Edith Cushing is a feisty lady and aspiring writer living with her father in upstate New York just after the turn of the century. However, the family's idyll comes to a brutal halt shortly after Edith crosses paths with and falls for Sir Thomas Sharpe, a British baronet seeking capital in the U.S. for some contraption he hopes will revolutionize red clay mining or some such. Sharpe travels with his sister, Lucille, who at first appears distant and cold. Time reveals Lucille's distance to be something subtly off--and slightly more sinister--with her character. Right from the get Edith's pa knows there's something not quite right with the Sharpe siblings, but he can't quite put his finger on what that is. [And really when all is said and done, I doubt he would have uncovered the true twisted nature of the Sharpe siblings' relationship because it's the stuff of nightmares.]
Immediately following his attempt at running off the Sharpes with some information dug up by some shady private investigator, papa Cushing bites the dust when his head is savagely bashed in as he performs his ablutions in the lavatory of his private club. And while his attacker's face remains shrouded black in shadow, we all know why Cushing was murdered due to its proximity to his attempt to extricate his daughter from Thomas Sharpe's clutches. Unfortunately pa Cushing has underestimated the Sharpes' cunning because Thomas is conveniently re-connecting with Edith when her father's attorney tracks her down to inform her of her father's brutal death. Following the funeral, Edith marries Thomas, and he takes her home to his isolated, rural, decaying manor house, Allerdale. And Alan, a longtime family friend, is left to take up the mantle of the late pa Cushing's suspicions regarding the Sharpe siblings.
The longer Edith's sojourn at Allerdale lasts, the more it becomes clear that something is deadly off with both Sharpe siblings and the house. What secrets does this house hide? What horrors have its walls witnessed? What message does its ghosts have for Edith? Will Edith discover its secrets before it claims her as its next victim? Though the apparitions haunting this house are scary in physical appearance, it's quite clear their main purpose is to impart a message or a warning to Edith rather than cause her harm. This movie's true predator is all too human.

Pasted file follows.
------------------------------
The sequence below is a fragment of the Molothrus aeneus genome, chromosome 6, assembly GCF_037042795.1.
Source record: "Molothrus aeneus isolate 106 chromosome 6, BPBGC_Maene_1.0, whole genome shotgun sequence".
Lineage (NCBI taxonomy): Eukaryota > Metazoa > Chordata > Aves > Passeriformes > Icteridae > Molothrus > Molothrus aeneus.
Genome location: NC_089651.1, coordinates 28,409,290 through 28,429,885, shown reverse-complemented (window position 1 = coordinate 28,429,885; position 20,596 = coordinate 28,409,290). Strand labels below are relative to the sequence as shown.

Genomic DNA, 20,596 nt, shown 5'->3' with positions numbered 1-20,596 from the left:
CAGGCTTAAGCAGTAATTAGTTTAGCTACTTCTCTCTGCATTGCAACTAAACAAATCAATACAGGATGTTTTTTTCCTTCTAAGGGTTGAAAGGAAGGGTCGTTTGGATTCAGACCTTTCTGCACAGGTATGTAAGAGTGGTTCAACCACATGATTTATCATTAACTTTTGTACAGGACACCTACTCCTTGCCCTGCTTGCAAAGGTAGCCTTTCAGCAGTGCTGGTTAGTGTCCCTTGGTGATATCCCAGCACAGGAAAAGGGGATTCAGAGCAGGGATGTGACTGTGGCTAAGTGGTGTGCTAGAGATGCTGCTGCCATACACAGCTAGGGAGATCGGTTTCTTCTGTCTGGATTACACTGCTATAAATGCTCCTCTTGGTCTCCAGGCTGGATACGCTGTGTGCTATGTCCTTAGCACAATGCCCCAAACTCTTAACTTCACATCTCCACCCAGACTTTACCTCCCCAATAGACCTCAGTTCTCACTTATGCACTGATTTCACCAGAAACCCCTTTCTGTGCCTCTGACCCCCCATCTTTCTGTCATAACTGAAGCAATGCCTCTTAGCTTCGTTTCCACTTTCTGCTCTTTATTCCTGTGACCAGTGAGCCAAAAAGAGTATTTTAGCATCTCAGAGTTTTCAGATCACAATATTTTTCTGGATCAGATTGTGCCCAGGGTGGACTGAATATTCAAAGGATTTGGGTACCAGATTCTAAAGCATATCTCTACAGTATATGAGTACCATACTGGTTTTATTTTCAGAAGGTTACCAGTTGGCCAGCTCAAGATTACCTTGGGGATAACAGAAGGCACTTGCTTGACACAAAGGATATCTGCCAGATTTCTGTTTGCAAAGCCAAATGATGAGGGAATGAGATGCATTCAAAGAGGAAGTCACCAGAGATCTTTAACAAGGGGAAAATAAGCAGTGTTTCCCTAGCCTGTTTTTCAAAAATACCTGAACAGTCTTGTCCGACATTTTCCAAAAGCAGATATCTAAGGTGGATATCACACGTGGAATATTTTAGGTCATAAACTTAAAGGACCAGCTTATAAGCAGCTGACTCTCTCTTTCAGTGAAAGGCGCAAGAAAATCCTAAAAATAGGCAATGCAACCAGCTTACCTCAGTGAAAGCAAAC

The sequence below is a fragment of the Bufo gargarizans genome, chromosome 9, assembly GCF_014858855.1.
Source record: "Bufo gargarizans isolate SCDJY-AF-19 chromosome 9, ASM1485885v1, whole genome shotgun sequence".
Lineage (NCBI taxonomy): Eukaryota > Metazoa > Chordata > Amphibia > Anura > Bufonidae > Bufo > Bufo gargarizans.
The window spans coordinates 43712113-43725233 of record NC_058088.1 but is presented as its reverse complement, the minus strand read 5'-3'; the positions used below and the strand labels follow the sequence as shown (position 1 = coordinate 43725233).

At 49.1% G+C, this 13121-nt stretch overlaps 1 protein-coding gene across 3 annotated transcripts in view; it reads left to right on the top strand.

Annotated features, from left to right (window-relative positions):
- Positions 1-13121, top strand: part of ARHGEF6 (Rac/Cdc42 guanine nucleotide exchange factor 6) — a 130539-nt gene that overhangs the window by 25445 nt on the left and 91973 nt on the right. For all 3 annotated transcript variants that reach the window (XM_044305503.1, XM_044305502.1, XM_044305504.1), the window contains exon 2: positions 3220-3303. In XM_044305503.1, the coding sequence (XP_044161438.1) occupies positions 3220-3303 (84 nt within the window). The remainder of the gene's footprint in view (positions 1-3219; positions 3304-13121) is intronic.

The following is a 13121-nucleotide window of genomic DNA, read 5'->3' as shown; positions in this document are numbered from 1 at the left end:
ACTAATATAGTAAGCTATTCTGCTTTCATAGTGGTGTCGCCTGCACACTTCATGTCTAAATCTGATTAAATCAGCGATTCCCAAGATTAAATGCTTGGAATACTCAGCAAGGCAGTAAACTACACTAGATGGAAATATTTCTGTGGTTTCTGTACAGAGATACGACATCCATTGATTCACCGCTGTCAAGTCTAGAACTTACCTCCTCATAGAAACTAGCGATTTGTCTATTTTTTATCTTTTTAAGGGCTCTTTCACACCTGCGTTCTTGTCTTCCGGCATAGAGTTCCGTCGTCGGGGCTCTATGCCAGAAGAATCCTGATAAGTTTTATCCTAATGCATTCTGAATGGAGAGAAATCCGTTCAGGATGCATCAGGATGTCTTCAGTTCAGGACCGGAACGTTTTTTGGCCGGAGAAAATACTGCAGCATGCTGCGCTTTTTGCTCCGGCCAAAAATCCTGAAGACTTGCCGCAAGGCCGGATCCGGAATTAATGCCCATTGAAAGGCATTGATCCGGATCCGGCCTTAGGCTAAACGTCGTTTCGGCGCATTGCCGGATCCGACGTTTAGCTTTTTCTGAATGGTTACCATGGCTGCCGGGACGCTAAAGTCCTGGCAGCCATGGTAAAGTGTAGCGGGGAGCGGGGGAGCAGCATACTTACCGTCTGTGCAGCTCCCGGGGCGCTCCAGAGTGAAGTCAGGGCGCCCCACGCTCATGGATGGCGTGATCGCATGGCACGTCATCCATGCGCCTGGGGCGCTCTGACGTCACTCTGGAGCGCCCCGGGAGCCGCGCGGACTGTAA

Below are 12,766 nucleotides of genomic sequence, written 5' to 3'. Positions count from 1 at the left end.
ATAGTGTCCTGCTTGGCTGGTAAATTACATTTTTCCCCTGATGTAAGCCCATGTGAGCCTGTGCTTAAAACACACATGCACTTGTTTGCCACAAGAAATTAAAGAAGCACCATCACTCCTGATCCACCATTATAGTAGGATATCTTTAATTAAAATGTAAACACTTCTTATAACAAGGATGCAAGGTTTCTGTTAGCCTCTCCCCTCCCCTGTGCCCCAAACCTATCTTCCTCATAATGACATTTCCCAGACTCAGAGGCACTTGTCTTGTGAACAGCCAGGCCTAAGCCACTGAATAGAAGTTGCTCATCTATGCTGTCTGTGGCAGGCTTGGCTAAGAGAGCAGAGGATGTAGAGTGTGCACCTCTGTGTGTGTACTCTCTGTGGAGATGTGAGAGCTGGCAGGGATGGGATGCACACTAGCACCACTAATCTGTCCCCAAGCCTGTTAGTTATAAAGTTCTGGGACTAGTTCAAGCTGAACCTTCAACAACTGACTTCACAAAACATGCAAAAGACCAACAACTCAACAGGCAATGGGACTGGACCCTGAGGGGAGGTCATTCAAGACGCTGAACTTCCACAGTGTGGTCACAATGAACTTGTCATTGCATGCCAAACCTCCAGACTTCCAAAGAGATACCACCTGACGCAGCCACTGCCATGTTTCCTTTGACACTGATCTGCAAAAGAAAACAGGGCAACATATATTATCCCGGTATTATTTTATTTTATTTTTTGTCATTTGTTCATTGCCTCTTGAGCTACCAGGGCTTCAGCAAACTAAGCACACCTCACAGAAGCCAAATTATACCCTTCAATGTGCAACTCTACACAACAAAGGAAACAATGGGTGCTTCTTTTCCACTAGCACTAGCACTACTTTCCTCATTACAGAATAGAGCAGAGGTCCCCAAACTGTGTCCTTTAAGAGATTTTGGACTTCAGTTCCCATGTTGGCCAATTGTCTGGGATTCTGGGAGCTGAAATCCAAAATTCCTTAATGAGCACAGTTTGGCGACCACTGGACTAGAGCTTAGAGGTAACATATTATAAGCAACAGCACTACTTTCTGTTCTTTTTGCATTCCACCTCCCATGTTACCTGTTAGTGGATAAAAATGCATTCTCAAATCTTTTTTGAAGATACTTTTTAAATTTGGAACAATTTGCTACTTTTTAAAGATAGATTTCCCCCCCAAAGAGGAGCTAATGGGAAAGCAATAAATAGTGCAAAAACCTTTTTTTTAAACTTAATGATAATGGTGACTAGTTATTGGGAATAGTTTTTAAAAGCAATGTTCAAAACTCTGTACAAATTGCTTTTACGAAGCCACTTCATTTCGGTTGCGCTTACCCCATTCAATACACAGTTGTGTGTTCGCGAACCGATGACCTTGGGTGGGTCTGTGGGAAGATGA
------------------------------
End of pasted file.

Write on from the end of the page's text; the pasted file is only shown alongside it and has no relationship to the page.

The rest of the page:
Some thoughts I had:
For someone who presents herself as an astute observer of her fellow contemporaries, Edith sure is snowed by Thomas's charms. Maybe this is the writer in her--she observes details of her contemporaries' appearance rather than accurately reading body language, manners, and subtexts.
In response to a longtime family friend's mother's intimation that Edith will die 'like Jane Austen--as a spinster,' Edith retorts that she'd rather 'die like Mary Shelley--as a widow' and walks off. It's this fire that is Edith's saving grace when the manure hits the fan at Allerdale.
Allerdale house is so dilapidated that there is a constant shower of dusty detritus (and snow in winter) raining down from the massive hole in the roof and upper floors at the center of the house. So I ask what kind of woman walks into a marital home such as this and stays rather than being all, NOPE. NO, THANK YOU, and getting the hell out of dodge? Because Edith Cushing Sharpe is the kind of woman who stays.
Lucille Sharpe is one twisted sister, and she is definitely the dominant sibling.
Following the reveal of the siblings' incestuous relationship, all their morbid misdeeds, and the fact that both Edith's and Alan's lives are in very real danger, Lucille burns the manuscript of Edith's book right in front of Edith. Is it wrong that the thing that most disturbs me is the burning of the manuscript? This is 1901, people, once that manuscript's ashes, it's gone for good! There's no computer back up!
--Reviewed by Ms. Angie